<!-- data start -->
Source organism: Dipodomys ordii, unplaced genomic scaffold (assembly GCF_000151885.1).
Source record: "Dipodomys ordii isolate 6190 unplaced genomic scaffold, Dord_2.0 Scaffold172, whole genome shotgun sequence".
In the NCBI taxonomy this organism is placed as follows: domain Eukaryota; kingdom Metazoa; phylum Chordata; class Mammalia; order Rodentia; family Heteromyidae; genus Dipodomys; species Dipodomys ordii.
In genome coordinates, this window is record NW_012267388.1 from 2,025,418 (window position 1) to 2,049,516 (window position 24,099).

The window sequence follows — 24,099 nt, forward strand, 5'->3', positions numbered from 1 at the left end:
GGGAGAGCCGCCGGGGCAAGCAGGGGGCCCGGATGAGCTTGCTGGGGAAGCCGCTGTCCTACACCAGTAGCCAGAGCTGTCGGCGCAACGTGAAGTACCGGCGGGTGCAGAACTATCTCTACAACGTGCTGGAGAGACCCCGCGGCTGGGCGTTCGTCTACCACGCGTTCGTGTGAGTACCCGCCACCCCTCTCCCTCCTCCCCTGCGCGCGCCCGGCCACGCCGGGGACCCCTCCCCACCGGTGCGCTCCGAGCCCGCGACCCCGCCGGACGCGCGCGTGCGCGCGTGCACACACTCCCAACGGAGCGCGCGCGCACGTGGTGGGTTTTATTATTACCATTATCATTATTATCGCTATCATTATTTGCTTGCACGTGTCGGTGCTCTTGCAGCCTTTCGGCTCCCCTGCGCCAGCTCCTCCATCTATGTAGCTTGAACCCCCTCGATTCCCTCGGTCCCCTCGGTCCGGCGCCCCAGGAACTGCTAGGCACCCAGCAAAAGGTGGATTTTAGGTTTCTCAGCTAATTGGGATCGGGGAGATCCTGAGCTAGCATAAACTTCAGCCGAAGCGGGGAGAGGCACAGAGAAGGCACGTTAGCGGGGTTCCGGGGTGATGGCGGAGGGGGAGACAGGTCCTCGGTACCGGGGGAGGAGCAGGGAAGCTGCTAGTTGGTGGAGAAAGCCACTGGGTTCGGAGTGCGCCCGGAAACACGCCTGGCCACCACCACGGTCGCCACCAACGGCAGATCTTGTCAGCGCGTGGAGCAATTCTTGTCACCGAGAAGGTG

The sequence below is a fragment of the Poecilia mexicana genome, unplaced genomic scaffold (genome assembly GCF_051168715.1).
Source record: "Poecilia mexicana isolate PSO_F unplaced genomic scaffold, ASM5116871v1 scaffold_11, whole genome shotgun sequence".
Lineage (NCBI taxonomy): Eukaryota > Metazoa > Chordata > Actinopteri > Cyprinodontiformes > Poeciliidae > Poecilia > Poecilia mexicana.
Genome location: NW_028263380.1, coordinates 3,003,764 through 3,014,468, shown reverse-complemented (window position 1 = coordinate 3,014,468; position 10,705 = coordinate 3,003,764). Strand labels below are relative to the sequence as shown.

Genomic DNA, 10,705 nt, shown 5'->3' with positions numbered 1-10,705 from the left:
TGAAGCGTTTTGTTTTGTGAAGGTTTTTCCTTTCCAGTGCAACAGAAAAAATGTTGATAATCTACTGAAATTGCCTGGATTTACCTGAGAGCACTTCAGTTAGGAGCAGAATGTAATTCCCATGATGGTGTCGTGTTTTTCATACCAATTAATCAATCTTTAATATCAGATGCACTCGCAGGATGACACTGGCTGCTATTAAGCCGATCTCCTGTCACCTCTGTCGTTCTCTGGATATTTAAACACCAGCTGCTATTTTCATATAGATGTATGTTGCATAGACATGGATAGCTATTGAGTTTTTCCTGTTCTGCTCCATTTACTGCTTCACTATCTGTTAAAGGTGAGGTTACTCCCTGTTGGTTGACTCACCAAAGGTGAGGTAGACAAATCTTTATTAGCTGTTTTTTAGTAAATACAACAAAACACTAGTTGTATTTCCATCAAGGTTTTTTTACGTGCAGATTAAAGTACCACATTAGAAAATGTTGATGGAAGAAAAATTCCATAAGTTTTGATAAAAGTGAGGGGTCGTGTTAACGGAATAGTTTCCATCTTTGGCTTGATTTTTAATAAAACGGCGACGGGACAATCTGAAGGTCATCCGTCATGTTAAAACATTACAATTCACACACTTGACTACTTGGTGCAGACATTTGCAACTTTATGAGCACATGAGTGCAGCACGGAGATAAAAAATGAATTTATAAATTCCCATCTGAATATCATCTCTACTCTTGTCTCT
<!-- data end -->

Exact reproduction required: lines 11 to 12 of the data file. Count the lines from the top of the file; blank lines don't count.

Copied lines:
Genomic DNA, 10,705 nt, shown 5'->3' with positions numbered 1-10,705 from the left:
TGAAGCGTTTTGTTTTGTGAAGGTTTTTCCTTTCCAGTGCAACAGAAAAAATGTTGATAATCTACTGAAATTGCCTGGATTTACCTGAGAGCACTTCAGTTAGGAGCAGAATGTAATTCCCATGATGGTGTCGTGTTTTTCATACCAATTAATCAATCTTTAATATCAGATGCACTCGCAGGATGACACTGGCTGCTATTAAGCCGATCTCCTGTCACCTCTGTCGTTCTCTGGATATTTAAACACCAGCTGCTATTTTCATATAGATGTATGTTGCATAGACATGGATAGCTATTGAGTTTTTCCTGTTCTGCTCCATTTACTGCTTCACTATCTGTTAAAGGTGAGGTTACTCCCTGTTGGTTGACTCACCAAAGGTGAGGTAGACAAATCTTTATTAGCTGTTTTTTAGTAAATACAACAAAACACTAGTTGTATTTCCATCAAGGTTTTTTTACGTGCAGATTAAAGTACCACATTAGAAAATGTTGATGGAAGAAAAATTCCATAAGTTTTGATAAAAGTGAGGGGTCGTGTTAACGGAATAGTTTCCATCTTTGGCTTGATTTTTAATAAAACGGCGACGGGACAATCTGAAGGTCATCCGTCATGTTAAAACATTACAATTCACACACTTGACTACTTGGTGCAGACATTTGCAACTTTATGAGCACATGAGTGCAGCACGGAGATAAAAAATGAATTTATAAATTCCCATCTGAATATCATCTCTACTCTTGTCTCT